The genetic model rests on three basic assumptions, all of which are flawed: that "race" is a valid biological category; that the genes which determine "race" are linked to the genes which affect health" and that the health of any community is mainly the consequence of the genetic constitutions of the individuals of which it is composed. …

The rest of this article is only available to active members of Questia

Already a member? Log in now.

Notes for this article

Add a new note
If you are trying to select text to create highlights or citations, remember that you must now click or tap on the first word, and then click or tap on the last word.
One moment ...
Default project is now your active project.
Project items

Items saved from this article

This article has been saved
Highlights (0)
Some of your highlights are legacy items.

Highlights saved before July 30, 2012 will not be displayed on their respective source pages.

You can easily re-create the highlights by opening the book page or article, selecting the text, and clicking “Highlight.”

Citations (0)
Some of your citations are legacy items.

Any citation created before July 30, 2012 will labeled as a “Cited page.” New citations will be saved as cited passages, pages or articles.

We also added the ability to view new citations from your projects or the book or article where you created them.

Notes (0)
Bookmarks (0)

You have no saved items from this article

Project items include:
  • Saved book/article
  • Highlights
  • Quotes/citations
  • Notes
  • Bookmarks
Notes
Cite this article

Cited article

Style
Citations are available only to our active members.
Buy instant access to cite pages or passages in MLA, APA and Chicago citation styles.

(Einhorn, 1992, p. 25)

(Einhorn 25)

1. Lois J. Einhorn, Abraham Lincoln, the Orator: Penetrating the Lincoln Legend (Westport, CT: Greenwood Press, 1992), 25, http://www.questia.com/read/27419298.

Cited article

The Health of Black Folk: Disease, Class, and Ideology in Science
Settings

Settings

Typeface
Text size Smaller Larger Reset View mode
Search within

Search within this article

Look up

Look up a word

  • Dictionary
  • Thesaurus
Please submit a word or phrase above.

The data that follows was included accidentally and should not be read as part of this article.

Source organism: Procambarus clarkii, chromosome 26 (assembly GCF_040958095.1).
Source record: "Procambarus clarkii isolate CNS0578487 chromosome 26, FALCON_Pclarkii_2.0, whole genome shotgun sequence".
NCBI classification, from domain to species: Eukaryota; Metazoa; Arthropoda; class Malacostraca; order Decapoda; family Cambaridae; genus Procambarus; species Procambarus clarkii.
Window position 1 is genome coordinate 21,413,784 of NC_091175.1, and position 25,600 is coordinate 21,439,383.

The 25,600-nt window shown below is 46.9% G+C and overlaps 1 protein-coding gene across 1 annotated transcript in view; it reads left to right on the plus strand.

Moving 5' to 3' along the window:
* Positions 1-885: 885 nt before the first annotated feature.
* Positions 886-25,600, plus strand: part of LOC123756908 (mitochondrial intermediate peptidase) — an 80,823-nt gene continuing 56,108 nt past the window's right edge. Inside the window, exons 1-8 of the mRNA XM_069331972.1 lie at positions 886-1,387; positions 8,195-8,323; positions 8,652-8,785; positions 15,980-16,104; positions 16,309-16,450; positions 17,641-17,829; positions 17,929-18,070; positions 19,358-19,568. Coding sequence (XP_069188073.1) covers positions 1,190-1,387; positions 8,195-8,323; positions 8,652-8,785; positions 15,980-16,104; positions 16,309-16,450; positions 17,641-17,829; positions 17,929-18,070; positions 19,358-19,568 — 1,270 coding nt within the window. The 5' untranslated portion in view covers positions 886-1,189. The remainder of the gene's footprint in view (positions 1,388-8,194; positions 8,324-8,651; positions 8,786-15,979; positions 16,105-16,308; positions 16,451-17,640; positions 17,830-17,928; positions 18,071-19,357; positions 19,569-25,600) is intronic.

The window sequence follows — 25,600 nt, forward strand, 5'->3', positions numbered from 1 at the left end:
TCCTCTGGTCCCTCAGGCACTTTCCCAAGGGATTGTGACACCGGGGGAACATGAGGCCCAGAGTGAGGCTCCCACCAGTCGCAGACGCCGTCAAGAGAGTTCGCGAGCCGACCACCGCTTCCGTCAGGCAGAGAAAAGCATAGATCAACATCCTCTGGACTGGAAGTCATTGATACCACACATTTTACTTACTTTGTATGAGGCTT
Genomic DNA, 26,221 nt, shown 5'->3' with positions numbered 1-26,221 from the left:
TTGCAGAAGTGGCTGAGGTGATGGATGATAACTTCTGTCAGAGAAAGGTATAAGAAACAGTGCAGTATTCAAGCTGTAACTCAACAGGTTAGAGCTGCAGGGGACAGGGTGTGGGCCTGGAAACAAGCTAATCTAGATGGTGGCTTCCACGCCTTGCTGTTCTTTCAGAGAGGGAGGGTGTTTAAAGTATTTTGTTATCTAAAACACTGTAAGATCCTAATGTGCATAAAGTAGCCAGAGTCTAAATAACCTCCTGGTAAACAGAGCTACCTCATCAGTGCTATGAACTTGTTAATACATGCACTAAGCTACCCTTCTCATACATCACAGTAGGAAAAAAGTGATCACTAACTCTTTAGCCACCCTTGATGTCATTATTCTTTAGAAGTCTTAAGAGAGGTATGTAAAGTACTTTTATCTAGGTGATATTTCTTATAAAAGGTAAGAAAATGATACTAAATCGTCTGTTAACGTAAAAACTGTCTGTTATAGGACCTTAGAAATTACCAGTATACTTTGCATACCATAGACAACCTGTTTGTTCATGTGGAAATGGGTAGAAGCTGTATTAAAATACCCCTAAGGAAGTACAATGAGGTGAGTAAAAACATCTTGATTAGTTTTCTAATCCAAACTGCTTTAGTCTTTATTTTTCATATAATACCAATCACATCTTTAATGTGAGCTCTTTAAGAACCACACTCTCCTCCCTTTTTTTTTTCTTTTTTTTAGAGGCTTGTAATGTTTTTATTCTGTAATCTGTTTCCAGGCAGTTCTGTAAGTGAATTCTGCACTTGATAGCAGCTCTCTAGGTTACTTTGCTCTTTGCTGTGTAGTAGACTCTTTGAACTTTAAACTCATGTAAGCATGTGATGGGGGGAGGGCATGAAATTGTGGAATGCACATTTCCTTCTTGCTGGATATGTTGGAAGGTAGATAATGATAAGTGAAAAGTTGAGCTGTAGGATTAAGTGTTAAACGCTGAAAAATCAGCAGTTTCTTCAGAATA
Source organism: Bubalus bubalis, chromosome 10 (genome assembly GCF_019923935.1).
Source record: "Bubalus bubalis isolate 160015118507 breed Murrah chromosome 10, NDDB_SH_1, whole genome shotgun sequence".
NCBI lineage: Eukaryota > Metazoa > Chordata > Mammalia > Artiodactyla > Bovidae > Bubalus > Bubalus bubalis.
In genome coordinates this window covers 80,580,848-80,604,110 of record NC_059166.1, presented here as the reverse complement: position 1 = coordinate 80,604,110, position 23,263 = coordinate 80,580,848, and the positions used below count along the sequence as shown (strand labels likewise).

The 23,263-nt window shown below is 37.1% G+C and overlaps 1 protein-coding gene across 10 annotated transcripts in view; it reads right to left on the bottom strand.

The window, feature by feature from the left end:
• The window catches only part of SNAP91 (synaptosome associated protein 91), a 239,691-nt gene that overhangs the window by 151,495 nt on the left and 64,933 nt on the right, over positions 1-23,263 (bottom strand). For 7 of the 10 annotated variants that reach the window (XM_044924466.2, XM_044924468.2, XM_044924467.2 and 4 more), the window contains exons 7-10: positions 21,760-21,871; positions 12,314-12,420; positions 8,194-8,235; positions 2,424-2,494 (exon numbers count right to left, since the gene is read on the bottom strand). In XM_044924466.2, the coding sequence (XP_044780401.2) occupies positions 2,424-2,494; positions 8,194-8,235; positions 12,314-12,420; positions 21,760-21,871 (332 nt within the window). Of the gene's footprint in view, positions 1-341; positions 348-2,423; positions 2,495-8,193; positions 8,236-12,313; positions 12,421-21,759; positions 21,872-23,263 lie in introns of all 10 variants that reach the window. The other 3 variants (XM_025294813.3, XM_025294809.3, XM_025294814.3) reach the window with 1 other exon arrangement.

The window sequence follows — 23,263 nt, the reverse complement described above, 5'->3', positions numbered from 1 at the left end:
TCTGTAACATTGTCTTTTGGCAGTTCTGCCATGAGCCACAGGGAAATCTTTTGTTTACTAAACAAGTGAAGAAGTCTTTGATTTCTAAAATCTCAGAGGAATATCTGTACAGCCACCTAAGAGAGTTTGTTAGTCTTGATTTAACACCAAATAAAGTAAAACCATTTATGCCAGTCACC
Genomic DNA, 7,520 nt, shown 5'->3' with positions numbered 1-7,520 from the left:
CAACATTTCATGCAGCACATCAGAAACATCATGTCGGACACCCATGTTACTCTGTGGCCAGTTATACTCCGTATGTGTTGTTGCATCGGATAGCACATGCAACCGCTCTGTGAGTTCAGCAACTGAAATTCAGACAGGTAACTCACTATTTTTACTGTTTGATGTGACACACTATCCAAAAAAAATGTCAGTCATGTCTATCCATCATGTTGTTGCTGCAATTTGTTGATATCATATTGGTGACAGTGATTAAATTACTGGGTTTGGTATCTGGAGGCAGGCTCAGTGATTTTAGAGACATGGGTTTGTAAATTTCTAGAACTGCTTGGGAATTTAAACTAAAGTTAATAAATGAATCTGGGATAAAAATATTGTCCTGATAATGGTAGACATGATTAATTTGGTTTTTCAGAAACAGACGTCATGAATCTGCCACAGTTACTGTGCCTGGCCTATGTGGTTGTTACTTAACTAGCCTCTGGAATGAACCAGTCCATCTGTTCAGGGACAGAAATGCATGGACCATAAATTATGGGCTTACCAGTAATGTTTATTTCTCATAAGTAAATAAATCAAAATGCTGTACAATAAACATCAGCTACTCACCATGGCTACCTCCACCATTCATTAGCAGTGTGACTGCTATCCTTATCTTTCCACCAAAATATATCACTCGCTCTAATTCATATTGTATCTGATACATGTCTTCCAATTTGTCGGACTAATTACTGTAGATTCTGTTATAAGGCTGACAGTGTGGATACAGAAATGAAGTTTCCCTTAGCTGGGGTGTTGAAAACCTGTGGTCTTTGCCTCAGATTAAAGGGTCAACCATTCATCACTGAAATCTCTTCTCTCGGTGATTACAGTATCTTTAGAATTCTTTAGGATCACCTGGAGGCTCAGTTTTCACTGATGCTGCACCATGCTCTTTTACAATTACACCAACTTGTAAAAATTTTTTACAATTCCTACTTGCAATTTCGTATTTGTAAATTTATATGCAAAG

Print this page

Print this page

Why can't I print more than one page at a time?

Help
Full screen

matching results for page

    Questia reader help

    How to highlight and cite specific passages

    1. Click or tap the first word you want to select.
    2. Click or tap the last word you want to select, and you’ll see everything in between get selected.
    3. You’ll then get a menu of options like creating a highlight or a citation from that passage of text.

    OK, got it!

    Cited passage

    Style
    Citations are available only to our active members.
    Buy instant access to cite pages or passages in MLA, APA and Chicago citation styles.

    "Portraying himself as an honest, ordinary person helped Lincoln identify with his audiences." (Einhorn, 1992, p. 25).

    "Portraying himself as an honest, ordinary person helped Lincoln identify with his audiences." (Einhorn 25)

    "Portraying himself as an honest, ordinary person helped Lincoln identify with his audiences."1

    1. Lois J. Einhorn, Abraham Lincoln, the Orator: Penetrating the Lincoln Legend (Westport, CT: Greenwood Press, 1992), 25, http://www.questia.com/read/27419298.

    Cited passage

    Thanks for trying Questia!

    Please continue trying out our research tools, but please note, full functionality is available only to our active members.

    Your work will be lost once you leave this Web page.

    Buy instant access to save your work.

    Already a member? Log in now.

    Author Advanced search

    Oops!

    An unknown error has occurred. Please click the button below to reload the page. If the problem persists, please try again in a little while.